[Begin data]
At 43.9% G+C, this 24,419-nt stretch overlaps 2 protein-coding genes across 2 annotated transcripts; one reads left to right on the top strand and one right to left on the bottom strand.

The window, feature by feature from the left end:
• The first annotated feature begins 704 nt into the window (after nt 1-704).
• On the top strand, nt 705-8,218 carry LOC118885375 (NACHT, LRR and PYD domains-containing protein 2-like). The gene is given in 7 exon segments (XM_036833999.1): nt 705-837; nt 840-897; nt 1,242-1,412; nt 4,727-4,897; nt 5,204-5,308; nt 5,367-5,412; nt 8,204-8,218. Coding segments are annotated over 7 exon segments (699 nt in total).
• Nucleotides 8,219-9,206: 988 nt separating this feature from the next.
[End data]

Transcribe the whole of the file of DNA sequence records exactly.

At 43.9% G+C, this 24,419-nt stretch overlaps 2 protein-coding genes across 2 annotated transcripts; one reads left to right on the top strand and one right to left on the bottom strand.

The window, feature by feature from the left end:
• The first annotated feature begins 704 nt into the window (after nt 1-704).
• On the top strand, nt 705-8,218 carry LOC118885375 (NACHT, LRR and PYD domains-containing protein 2-like). The gene is given in 7 exon segments (XM_036833999.1): nt 705-837; nt 840-897; nt 1,242-1,412; nt 4,727-4,897; nt 5,204-5,308; nt 5,367-5,412; nt 8,204-8,218. Coding segments are annotated over 7 exon segments (699 nt in total).
• Nucleotides 8,219-9,206: 988 nt separating this feature from the next.